reach them from the moment when he glanced 
out of the car windows to the instant he had 
sprung from the train and turned around. 

A road wound up from the railroad track 
back into the country, but there was neither 
horse, wagon nor man on it — nothing but a 
little girl in a red hood slowly coming down, 
pushing a baby carriage before her. 

"Perhaps he's gone into the waiting room," 
and Arthur hastened to investigate. 

But the interior of the little station was as 
quiet as a farmer's bedroom at midday in hay- 
ing time. There was not even the click of the 
telegraph instrument to break the silence and 
Arthur was obliged to speak twice before he 
succeeded in attracting the attention of the 
ticket agent, who was deeply absorbed in his 
account book. 

"Did you see a gentleman get off the train 
that just went by ?" he inquired. 

"The Croton accommodation, you mean ?" 

"Yes, if that's what you call it. Did any- 
body come in here that got off it just now ?" 

" You're the first person that has been in this 
room for two hours," replied the agent, adding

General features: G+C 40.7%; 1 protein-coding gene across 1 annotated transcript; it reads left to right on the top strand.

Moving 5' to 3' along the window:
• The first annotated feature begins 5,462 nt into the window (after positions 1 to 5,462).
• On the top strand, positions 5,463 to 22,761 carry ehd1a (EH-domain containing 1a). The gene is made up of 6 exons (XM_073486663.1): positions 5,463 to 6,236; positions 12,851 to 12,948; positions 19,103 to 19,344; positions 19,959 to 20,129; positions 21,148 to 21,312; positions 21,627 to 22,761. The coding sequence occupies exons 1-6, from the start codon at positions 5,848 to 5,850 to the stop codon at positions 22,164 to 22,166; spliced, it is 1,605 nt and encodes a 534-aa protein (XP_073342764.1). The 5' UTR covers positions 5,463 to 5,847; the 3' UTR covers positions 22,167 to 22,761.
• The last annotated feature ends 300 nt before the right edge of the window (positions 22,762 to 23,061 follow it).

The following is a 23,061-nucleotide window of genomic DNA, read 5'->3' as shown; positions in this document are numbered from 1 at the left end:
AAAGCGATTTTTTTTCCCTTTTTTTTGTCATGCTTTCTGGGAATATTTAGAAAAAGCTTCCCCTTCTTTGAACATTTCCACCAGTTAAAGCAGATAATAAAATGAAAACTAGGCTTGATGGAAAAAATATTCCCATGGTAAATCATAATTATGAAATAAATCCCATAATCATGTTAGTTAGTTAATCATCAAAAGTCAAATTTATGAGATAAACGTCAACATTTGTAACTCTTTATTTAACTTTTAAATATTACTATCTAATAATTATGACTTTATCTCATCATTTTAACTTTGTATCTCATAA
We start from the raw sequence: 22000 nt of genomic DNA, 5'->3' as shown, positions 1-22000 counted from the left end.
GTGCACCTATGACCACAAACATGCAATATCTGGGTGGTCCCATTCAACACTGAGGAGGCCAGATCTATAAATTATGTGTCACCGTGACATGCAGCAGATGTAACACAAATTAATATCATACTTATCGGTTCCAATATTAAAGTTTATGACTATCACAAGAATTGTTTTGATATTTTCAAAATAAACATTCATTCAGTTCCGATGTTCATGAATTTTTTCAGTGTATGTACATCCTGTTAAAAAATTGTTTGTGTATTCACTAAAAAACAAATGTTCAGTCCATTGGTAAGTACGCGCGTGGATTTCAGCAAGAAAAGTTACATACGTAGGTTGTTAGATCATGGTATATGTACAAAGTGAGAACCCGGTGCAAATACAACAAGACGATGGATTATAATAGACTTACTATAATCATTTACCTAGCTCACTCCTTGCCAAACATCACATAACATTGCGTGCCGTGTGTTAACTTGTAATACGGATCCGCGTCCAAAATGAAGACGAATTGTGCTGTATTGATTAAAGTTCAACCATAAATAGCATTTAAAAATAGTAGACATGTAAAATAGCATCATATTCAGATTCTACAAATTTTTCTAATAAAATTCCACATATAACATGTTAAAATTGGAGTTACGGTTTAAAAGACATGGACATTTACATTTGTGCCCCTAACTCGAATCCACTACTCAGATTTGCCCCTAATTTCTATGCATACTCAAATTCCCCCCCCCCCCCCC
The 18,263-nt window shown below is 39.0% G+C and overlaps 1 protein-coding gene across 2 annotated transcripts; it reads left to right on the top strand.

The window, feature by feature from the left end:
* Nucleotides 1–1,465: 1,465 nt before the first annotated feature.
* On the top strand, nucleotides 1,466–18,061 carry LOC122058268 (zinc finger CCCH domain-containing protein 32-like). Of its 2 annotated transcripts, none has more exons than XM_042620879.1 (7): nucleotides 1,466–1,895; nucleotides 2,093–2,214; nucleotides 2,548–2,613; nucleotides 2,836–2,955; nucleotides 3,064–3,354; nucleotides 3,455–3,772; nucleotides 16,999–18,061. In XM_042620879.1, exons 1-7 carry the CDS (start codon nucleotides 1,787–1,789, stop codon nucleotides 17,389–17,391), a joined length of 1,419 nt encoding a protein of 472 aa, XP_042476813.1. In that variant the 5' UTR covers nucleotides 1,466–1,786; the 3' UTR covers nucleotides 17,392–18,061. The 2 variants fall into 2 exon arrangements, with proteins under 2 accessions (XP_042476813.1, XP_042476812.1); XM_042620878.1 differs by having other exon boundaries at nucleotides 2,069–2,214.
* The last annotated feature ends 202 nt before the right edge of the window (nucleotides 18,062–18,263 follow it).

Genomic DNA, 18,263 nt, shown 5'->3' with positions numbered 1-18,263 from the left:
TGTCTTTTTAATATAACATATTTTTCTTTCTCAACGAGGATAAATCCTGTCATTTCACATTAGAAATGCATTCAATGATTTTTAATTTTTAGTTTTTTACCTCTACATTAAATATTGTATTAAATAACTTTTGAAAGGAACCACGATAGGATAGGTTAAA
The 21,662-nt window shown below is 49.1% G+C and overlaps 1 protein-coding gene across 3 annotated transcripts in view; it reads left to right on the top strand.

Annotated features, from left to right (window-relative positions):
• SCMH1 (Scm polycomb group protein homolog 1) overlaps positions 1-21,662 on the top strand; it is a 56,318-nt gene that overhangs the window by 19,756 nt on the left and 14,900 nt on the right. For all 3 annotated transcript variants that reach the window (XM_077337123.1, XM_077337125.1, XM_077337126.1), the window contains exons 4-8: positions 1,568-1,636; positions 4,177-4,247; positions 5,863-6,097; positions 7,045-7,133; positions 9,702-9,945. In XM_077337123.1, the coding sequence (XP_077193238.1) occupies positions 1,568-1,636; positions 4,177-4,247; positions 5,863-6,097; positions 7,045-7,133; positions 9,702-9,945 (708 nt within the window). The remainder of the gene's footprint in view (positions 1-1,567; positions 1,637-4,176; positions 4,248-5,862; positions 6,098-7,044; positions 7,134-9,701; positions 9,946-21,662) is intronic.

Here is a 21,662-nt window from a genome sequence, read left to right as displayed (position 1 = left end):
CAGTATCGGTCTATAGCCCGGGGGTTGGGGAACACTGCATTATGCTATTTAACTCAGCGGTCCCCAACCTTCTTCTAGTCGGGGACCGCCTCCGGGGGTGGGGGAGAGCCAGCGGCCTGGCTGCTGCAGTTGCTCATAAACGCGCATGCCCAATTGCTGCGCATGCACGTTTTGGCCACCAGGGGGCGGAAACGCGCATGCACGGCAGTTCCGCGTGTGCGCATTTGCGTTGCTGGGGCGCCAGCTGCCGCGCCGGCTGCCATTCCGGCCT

with a smile : " This isn't exactly a Grand Cen- 
tral Depot." 



though Seymour had the highest respect and re- 
gard for the fair sex, he never felt so much like 
shaking anybody in his life as he did that little 
girl in the red hood. 

" Can't you tell me which way the gentleman 
went ?" he persisted, trying to stifle his wrath. 

The girl's face suddenly sobered and she be- 
gan backing away from her questioner, pushing 
the perambulator behind her. 

"Great heavens !" muttered Arthur, under his 
breath, "can that child be an accomplice of 
Beaver's ? Is it possible he has bribed her not 
to betray him ?" 

The notion was too preposterous to be enter- 
tained for a moment. Nevertheless it suggested 
an expedient to him. 

Taking a dime out of his pocket he hurried 
after the retreating young lady and holding it 
up so that she could see the sunshine glitter on 
its silveriness, said coaxingly : ' ' You like choco- 
late creams, I know, and there must be a candy 
shop within a mile or so. I'll give you this so 
that you can make yourself a present of some if 
you'll quit fooling and tell me straight out 
what that fellow looked like and which way he 
went." 

"Oh, I can tell you what he looked like," 
answered the girl, adding, with a quick catch- 
ing of her breath: "Maybe he is your twin 
brother and I didn't happen to be looking when 
he went away." 

" My twin brother ! What on earth do you 
mean ?"